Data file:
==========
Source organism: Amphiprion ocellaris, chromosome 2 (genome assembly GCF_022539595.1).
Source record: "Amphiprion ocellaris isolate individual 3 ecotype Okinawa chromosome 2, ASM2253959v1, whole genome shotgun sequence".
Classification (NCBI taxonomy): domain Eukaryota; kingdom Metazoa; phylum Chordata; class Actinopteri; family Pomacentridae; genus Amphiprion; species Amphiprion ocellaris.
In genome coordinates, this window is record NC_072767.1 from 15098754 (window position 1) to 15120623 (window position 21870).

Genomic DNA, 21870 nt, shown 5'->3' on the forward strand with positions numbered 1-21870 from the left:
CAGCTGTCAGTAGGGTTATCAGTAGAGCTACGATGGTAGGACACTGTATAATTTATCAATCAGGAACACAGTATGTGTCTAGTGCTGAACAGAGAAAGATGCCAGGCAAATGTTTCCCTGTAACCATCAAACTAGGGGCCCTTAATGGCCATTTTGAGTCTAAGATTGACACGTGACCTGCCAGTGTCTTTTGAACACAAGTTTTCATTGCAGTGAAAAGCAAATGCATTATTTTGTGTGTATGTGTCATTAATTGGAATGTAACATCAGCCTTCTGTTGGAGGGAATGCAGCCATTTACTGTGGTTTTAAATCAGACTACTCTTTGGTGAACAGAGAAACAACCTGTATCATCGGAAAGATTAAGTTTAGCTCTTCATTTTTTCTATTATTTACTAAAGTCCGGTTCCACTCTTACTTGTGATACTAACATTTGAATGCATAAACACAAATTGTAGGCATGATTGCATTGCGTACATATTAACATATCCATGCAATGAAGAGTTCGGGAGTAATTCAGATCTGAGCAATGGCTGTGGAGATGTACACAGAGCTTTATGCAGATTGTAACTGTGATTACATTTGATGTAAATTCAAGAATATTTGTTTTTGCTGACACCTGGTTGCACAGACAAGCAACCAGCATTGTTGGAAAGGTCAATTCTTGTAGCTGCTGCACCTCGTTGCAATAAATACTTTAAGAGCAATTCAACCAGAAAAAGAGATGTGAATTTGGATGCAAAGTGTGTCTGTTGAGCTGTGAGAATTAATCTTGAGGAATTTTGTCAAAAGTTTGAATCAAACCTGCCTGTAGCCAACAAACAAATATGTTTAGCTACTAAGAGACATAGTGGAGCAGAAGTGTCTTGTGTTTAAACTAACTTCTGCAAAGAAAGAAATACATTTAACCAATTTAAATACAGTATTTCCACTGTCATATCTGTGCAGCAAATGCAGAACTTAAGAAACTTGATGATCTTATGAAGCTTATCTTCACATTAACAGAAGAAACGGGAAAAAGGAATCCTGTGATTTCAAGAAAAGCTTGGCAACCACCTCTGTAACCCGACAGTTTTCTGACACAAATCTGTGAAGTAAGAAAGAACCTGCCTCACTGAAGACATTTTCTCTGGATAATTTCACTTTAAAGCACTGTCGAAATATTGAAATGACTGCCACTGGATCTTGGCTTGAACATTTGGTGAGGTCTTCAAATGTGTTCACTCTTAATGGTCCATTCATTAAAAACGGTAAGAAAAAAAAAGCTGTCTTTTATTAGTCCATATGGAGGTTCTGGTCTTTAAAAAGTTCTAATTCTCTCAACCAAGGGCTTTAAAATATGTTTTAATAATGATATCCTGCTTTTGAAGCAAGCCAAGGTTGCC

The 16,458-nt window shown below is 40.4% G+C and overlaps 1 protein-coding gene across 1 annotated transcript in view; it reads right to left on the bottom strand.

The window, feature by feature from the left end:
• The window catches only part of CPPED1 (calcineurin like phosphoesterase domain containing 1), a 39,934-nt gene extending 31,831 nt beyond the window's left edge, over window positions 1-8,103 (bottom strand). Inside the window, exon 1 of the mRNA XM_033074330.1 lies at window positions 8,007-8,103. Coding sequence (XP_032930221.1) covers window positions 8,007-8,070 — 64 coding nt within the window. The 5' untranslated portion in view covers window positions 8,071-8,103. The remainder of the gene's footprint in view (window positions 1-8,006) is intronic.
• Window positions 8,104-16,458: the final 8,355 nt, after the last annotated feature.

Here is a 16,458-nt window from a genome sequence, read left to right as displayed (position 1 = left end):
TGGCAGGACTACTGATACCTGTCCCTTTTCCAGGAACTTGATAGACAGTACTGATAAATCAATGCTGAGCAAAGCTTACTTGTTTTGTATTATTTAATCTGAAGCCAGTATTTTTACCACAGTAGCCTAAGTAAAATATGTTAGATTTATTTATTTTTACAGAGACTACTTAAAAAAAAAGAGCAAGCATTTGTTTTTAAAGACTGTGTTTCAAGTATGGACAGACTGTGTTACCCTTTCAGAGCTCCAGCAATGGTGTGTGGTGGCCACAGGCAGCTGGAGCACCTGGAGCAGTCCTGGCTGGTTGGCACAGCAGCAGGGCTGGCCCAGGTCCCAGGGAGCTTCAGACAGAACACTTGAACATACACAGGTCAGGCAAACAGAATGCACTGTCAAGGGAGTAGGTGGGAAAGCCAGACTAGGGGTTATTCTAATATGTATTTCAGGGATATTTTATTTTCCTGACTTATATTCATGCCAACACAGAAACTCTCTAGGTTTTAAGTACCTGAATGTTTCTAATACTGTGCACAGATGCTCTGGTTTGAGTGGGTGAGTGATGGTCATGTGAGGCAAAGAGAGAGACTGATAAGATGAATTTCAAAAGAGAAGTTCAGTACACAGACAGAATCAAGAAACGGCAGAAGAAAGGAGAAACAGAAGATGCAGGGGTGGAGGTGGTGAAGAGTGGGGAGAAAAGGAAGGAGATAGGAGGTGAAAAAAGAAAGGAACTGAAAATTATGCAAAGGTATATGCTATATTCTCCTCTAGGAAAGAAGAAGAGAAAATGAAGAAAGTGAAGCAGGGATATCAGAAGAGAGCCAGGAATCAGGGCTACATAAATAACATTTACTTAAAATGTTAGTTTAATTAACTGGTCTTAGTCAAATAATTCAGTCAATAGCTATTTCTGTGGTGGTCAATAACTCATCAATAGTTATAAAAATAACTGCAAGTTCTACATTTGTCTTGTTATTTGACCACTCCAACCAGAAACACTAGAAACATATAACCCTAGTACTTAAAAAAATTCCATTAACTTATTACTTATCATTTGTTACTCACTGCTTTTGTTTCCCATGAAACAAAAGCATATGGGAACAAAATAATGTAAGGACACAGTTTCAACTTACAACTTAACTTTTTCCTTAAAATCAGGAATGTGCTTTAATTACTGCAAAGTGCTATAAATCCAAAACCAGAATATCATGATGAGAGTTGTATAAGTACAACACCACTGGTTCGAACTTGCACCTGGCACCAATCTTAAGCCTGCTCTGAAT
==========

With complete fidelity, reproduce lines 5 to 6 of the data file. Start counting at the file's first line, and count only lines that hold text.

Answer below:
Genomic DNA, 21870 nt, shown 5'->3' on the forward strand with positions numbered 1-21870 from the left:
CAGCTGTCAGTAGGGTTATCAGTAGAGCTACGATGGTAGGACACTGTATAATTTATCAATCAGGAACACAGTATGTGTCTAGTGCTGAACAGAGAAAGATGCCAGGCAAATGTTTCCCTGTAACCATCAAACTAGGGGCCCTTAATGGCCATTTTGAGTCTAAGATTGACACGTGACCTGCCAGTGTCTTTTGAACACAAGTTTTCATTGCAGTGAAAAGCAAATGCATTATTTTGTGTGTATGTGTCATTAATTGGAATGTAACATCAGCCTTCTGTTGGAGGGAATGCAGCCATTTACTGTGGTTTTAAATCAGACTACTCTTTGGTGAACAGAGAAACAACCTGTATCATCGGAAAGATTAAGTTTAGCTCTTCATTTTTTCTATTATTTACTAAAGTCCGGTTCCACTCTTACTTGTGATACTAACATTTGAATGCATAAACACAAATTGTAGGCATGATTGCATTGCGTACATATTAACATATCCATGCAATGAAGAGTTCGGGAGTAATTCAGATCTGAGCAATGGCTGTGGAGATGTACACAGAGCTTTATGCAGATTGTAACTGTGATTACATTTGATGTAAATTCAAGAATATTTGTTTTTGCTGACACCTGGTTGCACAGACAAGCAACCAGCATTGTTGGAAAGGTCAATTCTTGTAGCTGCTGCACCTCGTTGCAATAAATACTTTAAGAGCAATTCAACCAGAAAAAGAGATGTGAATTTGGATGCAAAGTGTGTCTGTTGAGCTGTGAGAATTAATCTTGAGGAATTTTGTCAAAAGTTTGAATCAAACCTGCCTGTAGCCAACAAACAAATATGTTTAGCTACTAAGAGACATAGTGGAGCAGAAGTGTCTTGTGTTTAAACTAACTTCTGCAAAGAAAGAAATACATTTAACCAATTTAAATACAGTATTTCCACTGTCATATCTGTGCAGCAAATGCAGAACTTAAGAAACTTGATGATCTTATGAAGCTTATCTTCACATTAACAGAAGAAACGGGAAAAAGGAATCCTGTGATTTCAAGAAAAGCTTGGCAACCACCTCTGTAACCCGACAGTTTTCTGACACAAATCTGTGAAGTAAGAAAGAACCTGCCTCACTGAAGACATTTTCTCTGGATAATTTCACTTTAAAGCACTGTCGAAATATTGAAATGACTGCCACTGGATCTTGGCTTGAACATTTGGTGAGGTCTTCAAATGTGTTCACTCTTAATGGTCCATTCATTAAAAACGGTAAGAAAAAAAAAGCTGTCTTTTATTAGTCCATATGGAGGTTCTGGTCTTTAAAAAGTTCTAATTCTCTCAACCAAGGGCTTTAAAATATGTTTTAATAATGATATCCTGCTTTTGAAGCAAGCCAAGGTTGCC